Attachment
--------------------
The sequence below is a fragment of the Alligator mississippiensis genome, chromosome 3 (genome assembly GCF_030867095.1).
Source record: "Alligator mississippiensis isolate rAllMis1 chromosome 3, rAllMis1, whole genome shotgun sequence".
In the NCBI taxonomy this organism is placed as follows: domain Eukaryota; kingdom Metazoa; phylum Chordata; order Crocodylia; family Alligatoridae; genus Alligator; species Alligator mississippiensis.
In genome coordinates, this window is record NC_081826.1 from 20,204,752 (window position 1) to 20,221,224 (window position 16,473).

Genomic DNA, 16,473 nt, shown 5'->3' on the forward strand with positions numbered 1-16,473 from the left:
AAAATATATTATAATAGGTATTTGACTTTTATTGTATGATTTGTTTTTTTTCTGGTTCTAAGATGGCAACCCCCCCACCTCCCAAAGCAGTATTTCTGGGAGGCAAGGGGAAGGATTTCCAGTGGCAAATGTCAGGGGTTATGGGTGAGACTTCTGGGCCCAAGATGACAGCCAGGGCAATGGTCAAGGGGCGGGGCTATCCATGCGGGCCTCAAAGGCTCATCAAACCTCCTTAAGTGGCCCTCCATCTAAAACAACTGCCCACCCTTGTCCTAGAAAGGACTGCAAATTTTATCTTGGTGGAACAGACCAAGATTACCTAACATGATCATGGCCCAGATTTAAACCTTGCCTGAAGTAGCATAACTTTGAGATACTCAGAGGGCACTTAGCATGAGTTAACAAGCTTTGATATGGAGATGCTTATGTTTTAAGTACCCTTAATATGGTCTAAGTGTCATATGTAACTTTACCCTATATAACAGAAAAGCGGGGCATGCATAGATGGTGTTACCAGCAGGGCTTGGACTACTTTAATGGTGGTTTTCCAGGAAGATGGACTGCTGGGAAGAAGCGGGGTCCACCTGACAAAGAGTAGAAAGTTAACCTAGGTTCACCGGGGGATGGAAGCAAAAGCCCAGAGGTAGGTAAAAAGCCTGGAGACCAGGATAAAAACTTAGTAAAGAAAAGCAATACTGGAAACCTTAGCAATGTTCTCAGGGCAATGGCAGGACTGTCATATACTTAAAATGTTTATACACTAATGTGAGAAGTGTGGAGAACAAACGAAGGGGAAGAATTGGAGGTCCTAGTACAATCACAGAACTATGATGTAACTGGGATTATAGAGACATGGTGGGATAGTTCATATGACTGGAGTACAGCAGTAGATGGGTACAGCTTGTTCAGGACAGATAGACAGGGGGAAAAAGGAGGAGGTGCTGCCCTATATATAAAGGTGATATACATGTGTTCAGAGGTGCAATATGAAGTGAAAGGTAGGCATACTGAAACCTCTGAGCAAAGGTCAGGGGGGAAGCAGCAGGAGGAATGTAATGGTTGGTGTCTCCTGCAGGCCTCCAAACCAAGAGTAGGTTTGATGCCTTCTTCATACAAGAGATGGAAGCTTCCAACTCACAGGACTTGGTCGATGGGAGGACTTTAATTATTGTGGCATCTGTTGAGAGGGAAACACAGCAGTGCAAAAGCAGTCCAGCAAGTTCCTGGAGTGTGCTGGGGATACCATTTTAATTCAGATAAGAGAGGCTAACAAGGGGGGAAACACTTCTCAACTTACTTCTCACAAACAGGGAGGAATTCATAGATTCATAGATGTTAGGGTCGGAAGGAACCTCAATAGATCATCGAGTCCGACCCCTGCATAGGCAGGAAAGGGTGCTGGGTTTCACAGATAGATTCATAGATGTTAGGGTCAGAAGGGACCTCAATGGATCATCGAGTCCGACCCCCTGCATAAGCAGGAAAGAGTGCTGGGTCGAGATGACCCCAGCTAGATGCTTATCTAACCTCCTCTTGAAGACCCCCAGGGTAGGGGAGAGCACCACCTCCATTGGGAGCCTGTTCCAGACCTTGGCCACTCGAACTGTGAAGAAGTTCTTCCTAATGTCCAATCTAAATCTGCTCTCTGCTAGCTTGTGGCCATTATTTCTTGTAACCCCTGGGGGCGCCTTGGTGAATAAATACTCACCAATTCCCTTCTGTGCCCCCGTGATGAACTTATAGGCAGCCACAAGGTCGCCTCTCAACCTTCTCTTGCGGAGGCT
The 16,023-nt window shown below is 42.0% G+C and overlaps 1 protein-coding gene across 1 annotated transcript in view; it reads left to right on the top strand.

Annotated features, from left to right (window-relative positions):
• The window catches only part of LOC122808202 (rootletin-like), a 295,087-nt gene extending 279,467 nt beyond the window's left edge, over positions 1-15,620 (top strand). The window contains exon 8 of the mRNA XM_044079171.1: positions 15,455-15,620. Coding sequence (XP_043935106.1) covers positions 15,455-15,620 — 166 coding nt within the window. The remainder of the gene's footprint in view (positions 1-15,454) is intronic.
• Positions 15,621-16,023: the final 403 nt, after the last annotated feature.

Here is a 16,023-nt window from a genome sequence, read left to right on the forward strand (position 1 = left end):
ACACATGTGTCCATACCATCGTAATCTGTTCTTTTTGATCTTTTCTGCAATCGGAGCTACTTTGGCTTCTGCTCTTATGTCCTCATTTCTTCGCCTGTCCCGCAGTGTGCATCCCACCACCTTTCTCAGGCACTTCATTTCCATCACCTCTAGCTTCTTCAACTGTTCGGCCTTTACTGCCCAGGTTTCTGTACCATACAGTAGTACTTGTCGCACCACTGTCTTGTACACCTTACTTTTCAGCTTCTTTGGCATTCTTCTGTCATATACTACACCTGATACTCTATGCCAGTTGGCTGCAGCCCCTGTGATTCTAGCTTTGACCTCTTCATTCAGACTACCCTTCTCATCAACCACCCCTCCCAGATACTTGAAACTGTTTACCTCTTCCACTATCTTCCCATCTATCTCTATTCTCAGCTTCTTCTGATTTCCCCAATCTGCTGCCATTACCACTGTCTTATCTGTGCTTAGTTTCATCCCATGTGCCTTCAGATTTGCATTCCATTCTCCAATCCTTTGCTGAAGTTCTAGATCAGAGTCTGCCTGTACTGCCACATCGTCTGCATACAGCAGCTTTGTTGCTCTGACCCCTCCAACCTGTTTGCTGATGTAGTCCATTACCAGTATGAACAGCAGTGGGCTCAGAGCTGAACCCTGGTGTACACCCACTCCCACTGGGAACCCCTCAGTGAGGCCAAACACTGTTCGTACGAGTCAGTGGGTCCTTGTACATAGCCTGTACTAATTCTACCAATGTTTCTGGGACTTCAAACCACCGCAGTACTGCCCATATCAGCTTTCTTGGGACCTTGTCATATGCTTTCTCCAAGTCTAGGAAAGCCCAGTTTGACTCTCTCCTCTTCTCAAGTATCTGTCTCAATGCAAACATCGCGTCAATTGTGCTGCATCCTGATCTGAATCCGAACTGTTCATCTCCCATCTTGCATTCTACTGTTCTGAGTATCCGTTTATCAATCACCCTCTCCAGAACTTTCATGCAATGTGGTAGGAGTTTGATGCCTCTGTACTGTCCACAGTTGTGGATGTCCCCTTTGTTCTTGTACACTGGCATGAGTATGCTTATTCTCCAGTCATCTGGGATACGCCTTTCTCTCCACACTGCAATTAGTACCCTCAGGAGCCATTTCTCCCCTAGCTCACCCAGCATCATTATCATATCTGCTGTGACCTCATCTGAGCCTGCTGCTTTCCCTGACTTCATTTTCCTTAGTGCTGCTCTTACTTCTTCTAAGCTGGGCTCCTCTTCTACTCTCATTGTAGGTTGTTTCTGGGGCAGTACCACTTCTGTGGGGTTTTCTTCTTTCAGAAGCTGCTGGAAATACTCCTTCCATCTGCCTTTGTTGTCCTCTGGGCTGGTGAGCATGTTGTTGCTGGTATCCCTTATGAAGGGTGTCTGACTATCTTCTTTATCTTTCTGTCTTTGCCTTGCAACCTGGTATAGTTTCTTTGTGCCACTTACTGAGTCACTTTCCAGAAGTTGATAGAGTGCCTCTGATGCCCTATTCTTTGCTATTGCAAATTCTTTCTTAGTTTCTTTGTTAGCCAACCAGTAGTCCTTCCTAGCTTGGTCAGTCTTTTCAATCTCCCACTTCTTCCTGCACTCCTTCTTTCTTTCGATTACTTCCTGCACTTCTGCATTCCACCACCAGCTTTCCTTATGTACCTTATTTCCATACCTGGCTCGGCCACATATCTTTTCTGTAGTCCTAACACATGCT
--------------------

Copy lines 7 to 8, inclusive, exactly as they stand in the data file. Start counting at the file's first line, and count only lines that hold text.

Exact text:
The 16,023-nt window shown below is 42.0% G+C and overlaps 1 protein-coding gene across 1 annotated transcript in view; it reads left to right on the top strand.

Annotated features, from left to right (window-relative positions):